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Canceling Your Insurance Policy for Alleged Misrepresentation

UPDATED: June 19, 2018

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When you complete an application for life, health or disability income insurance, the insurance company, after reviewing that application and doing any other information gathering it deems necessary, makes you an offer of insurance. If you accept that offer, you have every right to believe that you have a contract that will be honored by the insurance company when you file a claim, especially after you answered all their questions and provided all the information the insurance company deemed necessary. You provided the information they said they needed by answering the questions on their application form. Underwriting officers, medical directors, actuaries and lawyers have told them exactly what questions to ask and how to ask them to get the information they need to make their decision.

With most insurance companies, your expectations will be met. They will deal with you in good faith. Once your policy is in force and you file a claim, they will process your claim and pay it in accordance with the policy provisions. In most states, during the first two years that your policy is in force, the insurance company does have the right to consider a rescission, or cancellation, of your policy if, during routine claim processing it learns something about your medical history which, had they known it at the time of initial underwriting, would have caused them to not issue your policy or issue it differently, possibly with a higher premium or an exclusionary rider. Good insurance companies do not make health history investigation a routine part of their claim processing, but if, during their claim processing they find new health history information, they may investigate further.

Some companies, however, make it a practice to look into your health history when you file your first claim to see if they can find a way to rescind your policy and avoid paying your claim. Why would the insurance company incur this extra expense hoping to find a reason not to pay your claim? The answer is simple. It did not thoroughly investigate your health history at the time of application, but chose to issue you, and many others like you, a policy, take all your premiums, and then, after the fact, when you file claim, look for any medical history prior to the date of application that could form the basis of canceling your policy and avoiding the payment of your claim. For those who don’t file a claim, they just keep taking the premium.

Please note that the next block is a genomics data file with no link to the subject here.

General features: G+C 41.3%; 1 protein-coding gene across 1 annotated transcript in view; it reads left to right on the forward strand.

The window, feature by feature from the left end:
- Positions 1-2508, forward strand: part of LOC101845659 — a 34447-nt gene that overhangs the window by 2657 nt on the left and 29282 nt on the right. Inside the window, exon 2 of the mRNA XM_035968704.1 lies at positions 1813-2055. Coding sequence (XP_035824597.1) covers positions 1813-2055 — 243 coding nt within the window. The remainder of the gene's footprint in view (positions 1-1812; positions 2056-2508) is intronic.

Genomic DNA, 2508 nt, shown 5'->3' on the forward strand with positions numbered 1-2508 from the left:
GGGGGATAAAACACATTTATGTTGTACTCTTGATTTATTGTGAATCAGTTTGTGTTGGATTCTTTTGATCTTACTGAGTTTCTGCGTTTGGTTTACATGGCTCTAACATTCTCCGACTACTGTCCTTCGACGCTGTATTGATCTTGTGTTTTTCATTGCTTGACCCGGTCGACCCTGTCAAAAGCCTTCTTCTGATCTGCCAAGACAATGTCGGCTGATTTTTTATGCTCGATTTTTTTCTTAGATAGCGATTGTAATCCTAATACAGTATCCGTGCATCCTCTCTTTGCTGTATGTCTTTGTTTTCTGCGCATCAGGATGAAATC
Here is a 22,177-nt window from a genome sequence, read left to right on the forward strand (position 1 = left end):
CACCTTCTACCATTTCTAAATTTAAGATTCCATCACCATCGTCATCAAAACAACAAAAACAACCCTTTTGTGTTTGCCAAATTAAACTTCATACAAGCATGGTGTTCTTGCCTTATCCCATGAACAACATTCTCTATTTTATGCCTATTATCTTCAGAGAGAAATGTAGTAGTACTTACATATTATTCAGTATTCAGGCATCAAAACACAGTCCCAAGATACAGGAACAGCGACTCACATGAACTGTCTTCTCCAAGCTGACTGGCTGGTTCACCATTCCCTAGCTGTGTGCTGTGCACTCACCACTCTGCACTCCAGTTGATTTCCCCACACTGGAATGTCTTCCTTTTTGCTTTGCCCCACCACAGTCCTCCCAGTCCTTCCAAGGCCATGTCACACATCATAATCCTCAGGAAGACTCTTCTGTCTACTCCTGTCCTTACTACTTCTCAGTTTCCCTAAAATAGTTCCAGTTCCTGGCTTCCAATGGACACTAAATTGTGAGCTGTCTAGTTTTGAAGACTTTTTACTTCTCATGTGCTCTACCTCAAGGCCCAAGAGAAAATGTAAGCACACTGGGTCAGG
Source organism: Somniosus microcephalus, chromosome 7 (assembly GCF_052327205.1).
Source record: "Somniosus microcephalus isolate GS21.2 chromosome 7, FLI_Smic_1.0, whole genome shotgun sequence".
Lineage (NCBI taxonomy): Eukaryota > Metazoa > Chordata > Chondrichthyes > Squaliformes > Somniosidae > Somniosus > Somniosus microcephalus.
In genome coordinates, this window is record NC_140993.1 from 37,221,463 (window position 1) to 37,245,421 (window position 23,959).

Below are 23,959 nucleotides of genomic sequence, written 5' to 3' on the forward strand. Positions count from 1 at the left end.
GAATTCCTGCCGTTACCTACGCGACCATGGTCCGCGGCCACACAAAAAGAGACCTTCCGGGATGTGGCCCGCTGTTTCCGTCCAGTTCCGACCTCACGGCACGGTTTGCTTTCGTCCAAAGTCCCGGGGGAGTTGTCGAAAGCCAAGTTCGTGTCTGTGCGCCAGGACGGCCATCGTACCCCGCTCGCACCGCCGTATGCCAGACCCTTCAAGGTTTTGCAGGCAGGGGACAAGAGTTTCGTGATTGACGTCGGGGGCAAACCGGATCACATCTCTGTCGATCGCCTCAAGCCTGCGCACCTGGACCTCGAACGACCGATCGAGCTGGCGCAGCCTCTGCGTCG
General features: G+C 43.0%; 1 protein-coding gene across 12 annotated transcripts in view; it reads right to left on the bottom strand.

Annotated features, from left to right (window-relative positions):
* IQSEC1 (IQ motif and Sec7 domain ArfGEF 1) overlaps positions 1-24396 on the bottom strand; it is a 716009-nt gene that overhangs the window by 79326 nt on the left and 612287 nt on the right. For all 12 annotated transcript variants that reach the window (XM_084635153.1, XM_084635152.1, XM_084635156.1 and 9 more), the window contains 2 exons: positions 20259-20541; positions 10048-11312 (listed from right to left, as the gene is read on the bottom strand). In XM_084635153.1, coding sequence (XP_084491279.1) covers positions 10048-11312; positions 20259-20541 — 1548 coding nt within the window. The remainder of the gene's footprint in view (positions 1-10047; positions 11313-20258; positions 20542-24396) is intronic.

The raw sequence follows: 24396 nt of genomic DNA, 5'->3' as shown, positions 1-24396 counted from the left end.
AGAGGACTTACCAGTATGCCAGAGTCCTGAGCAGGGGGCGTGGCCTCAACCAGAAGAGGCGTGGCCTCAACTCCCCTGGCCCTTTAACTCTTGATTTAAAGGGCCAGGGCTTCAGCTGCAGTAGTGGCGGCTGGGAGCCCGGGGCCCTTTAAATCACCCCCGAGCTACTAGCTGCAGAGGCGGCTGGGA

This latter approach raises a serious question as to whether the insurance company is violating its implied contractual promise to you of good faith and fair dealing when it waits until after you have filed a claim to consider your prior health history. Additionally, an insurance company must meet four requirements to cancel your policy. The insurance company must demonstrate: (1) the existence of a misrepresentation by you in the application; (2) that the misrepresentation is either fraudulent or material; (3) that it induced the insurance company to offer you an insurance contract; and (4) that the insurance company’s reliance on your misrepresentation was justified. With regard to the fourth requirement, if the insurance company has a pattern and practice of deliberately not investigating the health history of applicants at the time of application, but consistently engages in post claim underwriting, this may make its reliance unjustified. In other words, it is difficult for the insurance company to say that it relied on the statements in your application to issue your policy when it really doesn’t pay any attention to them until after you file a claim.

If you have had your policy cancelled by your insurance company, you should contact attorney who is experienced in this area. The attorney may be able to get your policy reinstated and your claim(s) paid.

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